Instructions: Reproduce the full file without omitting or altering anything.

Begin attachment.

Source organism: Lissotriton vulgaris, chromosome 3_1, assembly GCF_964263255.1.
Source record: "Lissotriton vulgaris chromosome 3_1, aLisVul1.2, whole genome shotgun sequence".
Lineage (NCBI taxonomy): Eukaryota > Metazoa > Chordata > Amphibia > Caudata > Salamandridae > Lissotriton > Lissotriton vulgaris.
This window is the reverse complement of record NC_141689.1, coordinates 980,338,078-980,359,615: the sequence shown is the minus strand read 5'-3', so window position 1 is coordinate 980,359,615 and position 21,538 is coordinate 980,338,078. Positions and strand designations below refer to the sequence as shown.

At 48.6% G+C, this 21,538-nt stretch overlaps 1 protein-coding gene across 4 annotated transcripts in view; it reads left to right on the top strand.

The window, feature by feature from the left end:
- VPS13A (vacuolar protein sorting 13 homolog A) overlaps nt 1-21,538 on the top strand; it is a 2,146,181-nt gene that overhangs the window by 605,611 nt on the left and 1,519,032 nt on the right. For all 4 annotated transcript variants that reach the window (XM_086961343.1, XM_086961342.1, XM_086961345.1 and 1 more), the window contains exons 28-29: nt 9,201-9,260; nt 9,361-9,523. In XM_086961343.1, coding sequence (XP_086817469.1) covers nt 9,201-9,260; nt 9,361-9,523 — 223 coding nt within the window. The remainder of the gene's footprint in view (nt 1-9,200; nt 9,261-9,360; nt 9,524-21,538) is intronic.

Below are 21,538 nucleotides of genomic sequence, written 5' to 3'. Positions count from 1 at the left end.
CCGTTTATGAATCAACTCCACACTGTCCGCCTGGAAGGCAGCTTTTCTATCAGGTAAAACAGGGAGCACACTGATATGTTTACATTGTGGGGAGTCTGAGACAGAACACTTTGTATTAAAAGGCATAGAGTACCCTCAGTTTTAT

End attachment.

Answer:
Source organism: Lissotriton vulgaris, chromosome 3_1, assembly GCF_964263255.1.
Source record: "Lissotriton vulgaris chromosome 3_1, aLisVul1.2, whole genome shotgun sequence".
Lineage (NCBI taxonomy): Eukaryota > Metazoa > Chordata > Amphibia > Caudata > Salamandridae > Lissotriton > Lissotriton vulgaris.
This window is the reverse complement of record NC_141689.1, coordinates 980,338,078-980,359,615: the sequence shown is the minus strand read 5'-3', so window position 1 is coordinate 980,359,615 and position 21,538 is coordinate 980,338,078. Positions and strand designations below refer to the sequence as shown.

At 48.6% G+C, this 21,538-nt stretch overlaps 1 protein-coding gene across 4 annotated transcripts in view; it reads left to right on the top strand.

The window, feature by feature from the left end:
- VPS13A (vacuolar protein sorting 13 homolog A) overlaps nt 1-21,538 on the top strand; it is a 2,146,181-nt gene that overhangs the window by 605,611 nt on the left and 1,519,032 nt on the right. For all 4 annotated transcript variants that reach the window (XM_086961343.1, XM_086961342.1, XM_086961345.1 and 1 more), the window contains exons 28-29: nt 9,201-9,260; nt 9,361-9,523. In XM_086961343.1, coding sequence (XP_086817469.1) covers nt 9,201-9,260; nt 9,361-9,523 — 223 coding nt within the window. The remainder of the gene's footprint in view (nt 1-9,200; nt 9,261-9,360; nt 9,524-21,538) is intronic.

Below are 21,538 nucleotides of genomic sequence, written 5' to 3'. Positions count from 1 at the left end.
CCGTTTATGAATCAACTCCACACTGTCCGCCTGGAAGGCAGCTTTTCTATCAGGTAAAACAGGGAGCACACTGATATGTTTACATTGTGGGGAGTCTGAGACAGAACACTTTGTATTAAAAGGCATAGAGTACCCTCAGTTTTAT